Ronald Reagan made small talk while he waited in the White House Map Room for his cue from ABC Sports. It was Sunday, January 20, 1985. Earlier in the day, during a small ceremony elsewhere in the White House, he and Vice President George H.W. Bush had been officially sworn into office for a second term. Now Reagan was about to perform the coin toss live via satellite for Super Bowl XIX, held across the country at Stanford University stadium. As he stood on his mark and listened to the public address announcer introduce the Miami Dolphins and San Francisco 49ers on a nearby television, Reagan hinted that the public inaugural scheduled for the next day would not go as planned. “There might be an announcement forthcoming about some changes for tomorrow,” he told the people around him.

The issue was the weather. The temperature of the nation’s capital was freezing. The wind chill made it feel even worse. “It will be between twenty and thirty below zero,” Reagan went on, half-distracted by the sounds and images on the screen. “And in that, in about 15 minutes, exposed flesh … Frostbite.”

The discussion was cut short. It was time for the coin toss. The Dolphins called heads. Reagan flipped the coin in the air and watched it land. “It is tails,” he said. The 49ers elected to receive. The voice of referee Pat Haggerty echoed over the loudspeaker, thanking Reagan for his participation. “All I can say is, something that used to be a little prayer of mine when I played football myself,” Reagan replied. “May everyone do their best, may there be no injuries, may the best team win, and no one have regrets.” The game commenced.

The news arrived soon after that the inaugural parade was canceled. The unofficial swearing-in and inaugural address would be held indoors in the Capitol Rotunda. Reagan believed it was the right decision. “There is no way we should inflict this risk on all the people who would have to be out in the cold for hours,” he wrote in his diary.

The next morning, Reagan and his family attended religious services at St. John’s Church. Then they returned to the White House for photographs before traveling to Capitol Hill. Speaker of the House Tip O’Neill and Senator Mac Mathias of Maryland, co-chairs of the inaugural committee, served as escorts. The rotunda was filled with associates, dignitaries, and members of Congress. The president estimated that some 1,000 people had gathered beneath the Capitol Dome. A few guests clambered up the pedestals of the statues in the Rotunda for a better view of the proceedings.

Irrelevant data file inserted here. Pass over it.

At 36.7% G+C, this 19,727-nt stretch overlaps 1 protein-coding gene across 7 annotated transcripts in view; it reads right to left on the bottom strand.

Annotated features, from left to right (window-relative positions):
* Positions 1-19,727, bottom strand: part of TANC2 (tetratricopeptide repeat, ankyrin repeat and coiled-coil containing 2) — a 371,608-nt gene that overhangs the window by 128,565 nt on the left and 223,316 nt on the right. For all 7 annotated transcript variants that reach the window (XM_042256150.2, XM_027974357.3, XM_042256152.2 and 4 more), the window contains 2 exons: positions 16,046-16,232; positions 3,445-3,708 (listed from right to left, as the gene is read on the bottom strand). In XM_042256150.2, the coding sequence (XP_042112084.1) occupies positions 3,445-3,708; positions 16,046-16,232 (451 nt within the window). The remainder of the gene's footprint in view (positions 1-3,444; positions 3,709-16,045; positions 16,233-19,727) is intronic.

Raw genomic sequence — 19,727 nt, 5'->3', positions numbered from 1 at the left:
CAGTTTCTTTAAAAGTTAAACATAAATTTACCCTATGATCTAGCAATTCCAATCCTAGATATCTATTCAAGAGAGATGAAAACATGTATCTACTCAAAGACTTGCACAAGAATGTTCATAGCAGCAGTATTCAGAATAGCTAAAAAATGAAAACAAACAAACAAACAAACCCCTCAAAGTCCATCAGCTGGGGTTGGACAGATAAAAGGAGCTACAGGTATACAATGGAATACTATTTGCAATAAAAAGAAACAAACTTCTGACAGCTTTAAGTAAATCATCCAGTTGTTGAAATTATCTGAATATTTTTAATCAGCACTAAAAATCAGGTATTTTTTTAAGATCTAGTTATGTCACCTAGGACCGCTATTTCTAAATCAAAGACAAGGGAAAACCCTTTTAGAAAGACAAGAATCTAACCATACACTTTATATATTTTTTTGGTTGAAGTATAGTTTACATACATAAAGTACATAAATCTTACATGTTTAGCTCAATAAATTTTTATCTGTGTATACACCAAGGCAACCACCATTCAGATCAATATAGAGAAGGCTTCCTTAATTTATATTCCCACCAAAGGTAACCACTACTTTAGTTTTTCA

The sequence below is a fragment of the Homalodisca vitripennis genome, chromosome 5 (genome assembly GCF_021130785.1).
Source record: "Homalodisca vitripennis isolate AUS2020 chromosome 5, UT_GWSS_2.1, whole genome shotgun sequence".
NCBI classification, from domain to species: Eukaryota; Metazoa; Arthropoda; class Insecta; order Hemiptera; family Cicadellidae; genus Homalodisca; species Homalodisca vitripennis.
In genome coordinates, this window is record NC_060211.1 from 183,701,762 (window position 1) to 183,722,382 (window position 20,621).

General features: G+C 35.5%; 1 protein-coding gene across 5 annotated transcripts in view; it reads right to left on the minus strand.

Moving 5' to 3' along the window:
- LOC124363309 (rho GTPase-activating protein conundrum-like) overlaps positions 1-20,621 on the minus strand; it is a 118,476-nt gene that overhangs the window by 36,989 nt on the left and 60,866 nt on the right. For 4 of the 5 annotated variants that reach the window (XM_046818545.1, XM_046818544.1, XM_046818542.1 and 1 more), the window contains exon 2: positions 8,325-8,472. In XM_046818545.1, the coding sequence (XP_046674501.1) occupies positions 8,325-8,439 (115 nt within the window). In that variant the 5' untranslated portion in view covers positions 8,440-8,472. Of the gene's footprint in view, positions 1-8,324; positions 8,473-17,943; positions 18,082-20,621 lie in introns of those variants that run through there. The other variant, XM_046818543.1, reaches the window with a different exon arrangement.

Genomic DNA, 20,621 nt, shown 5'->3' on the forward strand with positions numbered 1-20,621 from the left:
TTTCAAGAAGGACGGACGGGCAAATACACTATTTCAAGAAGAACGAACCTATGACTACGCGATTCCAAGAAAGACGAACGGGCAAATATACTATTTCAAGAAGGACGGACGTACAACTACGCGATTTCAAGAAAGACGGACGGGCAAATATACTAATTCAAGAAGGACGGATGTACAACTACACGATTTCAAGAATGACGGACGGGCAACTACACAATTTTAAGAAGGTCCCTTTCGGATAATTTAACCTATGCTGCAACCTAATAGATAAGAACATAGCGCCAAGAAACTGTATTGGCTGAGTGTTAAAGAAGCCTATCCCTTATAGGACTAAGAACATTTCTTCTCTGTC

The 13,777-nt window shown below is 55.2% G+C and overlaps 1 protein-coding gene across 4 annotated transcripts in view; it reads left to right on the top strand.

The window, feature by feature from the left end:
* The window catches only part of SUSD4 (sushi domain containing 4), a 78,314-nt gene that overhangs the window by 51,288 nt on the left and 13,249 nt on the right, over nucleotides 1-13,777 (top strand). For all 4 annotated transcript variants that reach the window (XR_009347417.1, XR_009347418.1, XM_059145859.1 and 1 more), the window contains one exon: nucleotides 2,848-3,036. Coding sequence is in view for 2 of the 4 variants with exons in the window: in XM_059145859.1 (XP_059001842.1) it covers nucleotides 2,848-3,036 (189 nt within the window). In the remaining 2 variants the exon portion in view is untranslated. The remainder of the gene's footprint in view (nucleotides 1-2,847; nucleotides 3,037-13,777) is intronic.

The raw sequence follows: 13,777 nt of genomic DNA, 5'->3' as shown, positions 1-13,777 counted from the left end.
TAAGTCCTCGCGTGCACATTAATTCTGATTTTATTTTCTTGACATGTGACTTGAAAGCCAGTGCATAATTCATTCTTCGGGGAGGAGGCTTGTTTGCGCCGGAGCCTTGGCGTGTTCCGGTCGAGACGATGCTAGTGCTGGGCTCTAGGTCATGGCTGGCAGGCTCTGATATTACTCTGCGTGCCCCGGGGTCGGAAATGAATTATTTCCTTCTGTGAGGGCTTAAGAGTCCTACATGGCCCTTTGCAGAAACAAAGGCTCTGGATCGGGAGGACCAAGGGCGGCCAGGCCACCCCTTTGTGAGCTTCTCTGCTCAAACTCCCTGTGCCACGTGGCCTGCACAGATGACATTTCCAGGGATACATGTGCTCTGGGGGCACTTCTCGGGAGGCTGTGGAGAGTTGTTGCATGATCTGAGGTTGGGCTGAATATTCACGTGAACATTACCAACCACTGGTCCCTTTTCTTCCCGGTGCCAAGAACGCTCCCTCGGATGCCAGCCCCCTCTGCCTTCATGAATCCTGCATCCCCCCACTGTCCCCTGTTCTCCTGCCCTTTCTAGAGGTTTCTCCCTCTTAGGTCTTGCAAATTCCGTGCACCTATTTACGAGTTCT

The scene was unlike Reagan’s first inauguration. In 1981, he had delivered his address from the Western façade of the Capitol. He had looked out upon the National Mall and the Potomac River and the great continental nation beyond. Four years later, in this packed interior space, jostling bodies and echoing voices made it difficult for the audience to know what was happening. The oaths and remarks were aimed not at the assembled crowd, but at the television audience. Sounds were muffled. “The microphones picked up his voice and beamed it to people listening across the whole world, while we could barely understand what he was saying,” Representative Newt Gingrich wrote in a newspaper column.

Nor was it just the physical circumstances that differed from before. Both the country and the president’s political standing had improved. Reagan had assumed office the first time in the middle of an economic crisis and an international emergency. His tax cuts helped defeat the combination of high unemployment and high inflation known as “stagflation.” In 1984, the economy grew by 6.8 percent—more than it had in decades. Inflation was under four percent. Unemployment had fallen from recession highs.

The global situation was also better for America. Reagan’s assertion of American ideals reinvigorated patriotic sentiment. His moral clarity, military buildup, and proposed anti-ballistic missile shield put the Soviet Union on the ideological and technological defensive. The Soviets wanted to talk. Reagan held the advantage.

When Ronald Reagan became president the public did not know what to expect. It had been six years since he last held statewide office. In 1976, he had challenged a sitting Republican president and lost. The former actor would be, at that time, the oldest man to serve as chief executive. He also would be, at that time, the only divorced man to serve—as well as the only union member. He won the presidency with a little more than 50 percent of the vote. The results made it clear that the electorate desired change. It was more ambivalent about Reagan’s agenda.

By the time of the Second Inaugural Address, Reagan’s political power was at its height. He had won reelection in a landslide. He had defeated former vice president Walter Mondale by 18 percentage points. He had lost only the state of Minnesota and the District of Columbia. His job approval rating approached 70 percent. He was on course to become the first president since Dwight Eisenhower to complete two full terms.